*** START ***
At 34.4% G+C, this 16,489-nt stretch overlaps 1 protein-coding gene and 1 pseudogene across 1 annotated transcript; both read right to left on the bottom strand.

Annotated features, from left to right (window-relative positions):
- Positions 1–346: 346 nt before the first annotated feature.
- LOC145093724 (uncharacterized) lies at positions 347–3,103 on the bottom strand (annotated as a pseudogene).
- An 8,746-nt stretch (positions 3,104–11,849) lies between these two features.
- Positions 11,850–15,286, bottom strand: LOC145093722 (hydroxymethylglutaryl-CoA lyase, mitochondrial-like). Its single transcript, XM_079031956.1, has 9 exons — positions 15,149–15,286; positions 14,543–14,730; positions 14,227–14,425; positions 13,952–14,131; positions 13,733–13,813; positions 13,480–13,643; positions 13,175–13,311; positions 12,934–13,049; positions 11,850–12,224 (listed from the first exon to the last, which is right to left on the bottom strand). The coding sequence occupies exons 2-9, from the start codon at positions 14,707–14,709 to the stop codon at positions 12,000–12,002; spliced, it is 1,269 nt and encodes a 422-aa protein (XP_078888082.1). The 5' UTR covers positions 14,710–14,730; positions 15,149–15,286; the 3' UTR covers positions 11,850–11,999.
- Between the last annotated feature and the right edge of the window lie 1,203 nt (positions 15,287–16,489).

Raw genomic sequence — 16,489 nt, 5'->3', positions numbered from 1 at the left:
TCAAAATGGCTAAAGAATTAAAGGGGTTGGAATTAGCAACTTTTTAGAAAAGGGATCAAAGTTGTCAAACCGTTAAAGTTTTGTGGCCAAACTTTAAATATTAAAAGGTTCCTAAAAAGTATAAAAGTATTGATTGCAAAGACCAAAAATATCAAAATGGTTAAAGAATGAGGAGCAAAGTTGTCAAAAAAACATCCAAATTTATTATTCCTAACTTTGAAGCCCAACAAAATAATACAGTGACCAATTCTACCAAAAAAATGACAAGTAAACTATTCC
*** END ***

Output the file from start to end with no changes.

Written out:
At 34.4% G+C, this 16,489-nt stretch overlaps 1 protein-coding gene and 1 pseudogene across 1 annotated transcript; both read right to left on the bottom strand.

Annotated features, from left to right (window-relative positions):
- Positions 1–346: 346 nt before the first annotated feature.
- LOC145093724 (uncharacterized) lies at positions 347–3,103 on the bottom strand (annotated as a pseudogene).
- An 8,746-nt stretch (positions 3,104–11,849) lies between these two features.
- Positions 11,850–15,286, bottom strand: LOC145093722 (hydroxymethylglutaryl-CoA lyase, mitochondrial-like). Its single transcript, XM_079031956.1, has 9 exons — positions 15,149–15,286; positions 14,543–14,730; positions 14,227–14,425; positions 13,952–14,131; positions 13,733–13,813; positions 13,480–13,643; positions 13,175–13,311; positions 12,934–13,049; positions 11,850–12,224 (listed from the first exon to the last, which is right to left on the bottom strand). The coding sequence occupies exons 2-9, from the start codon at positions 14,707–14,709 to the stop codon at positions 12,000–12,002; spliced, it is 1,269 nt and encodes a 422-aa protein (XP_078888082.1). The 5' UTR covers positions 14,710–14,730; positions 15,149–15,286; the 3' UTR covers positions 11,850–11,999.
- Between the last annotated feature and the right edge of the window lie 1,203 nt (positions 15,287–16,489).

Raw genomic sequence — 16,489 nt, 5'->3', positions numbered from 1 at the left:
TCAAAATGGCTAAAGAATTAAAGGGGTTGGAATTAGCAACTTTTTAGAAAAGGGATCAAAGTTGTCAAACCGTTAAAGTTTTGTGGCCAAACTTTAAATATTAAAAGGTTCCTAAAAAGTATAAAAGTATTGATTGCAAAGACCAAAAATATCAAAATGGTTAAAGAATGAGGAGCAAAGTTGTCAAAAAAACATCCAAATTTATTATTCCTAACTTTGAAGCCCAACAAAATAATACAGTGACCAATTCTACCAAAAAAATGACAAGTAAACTATTCC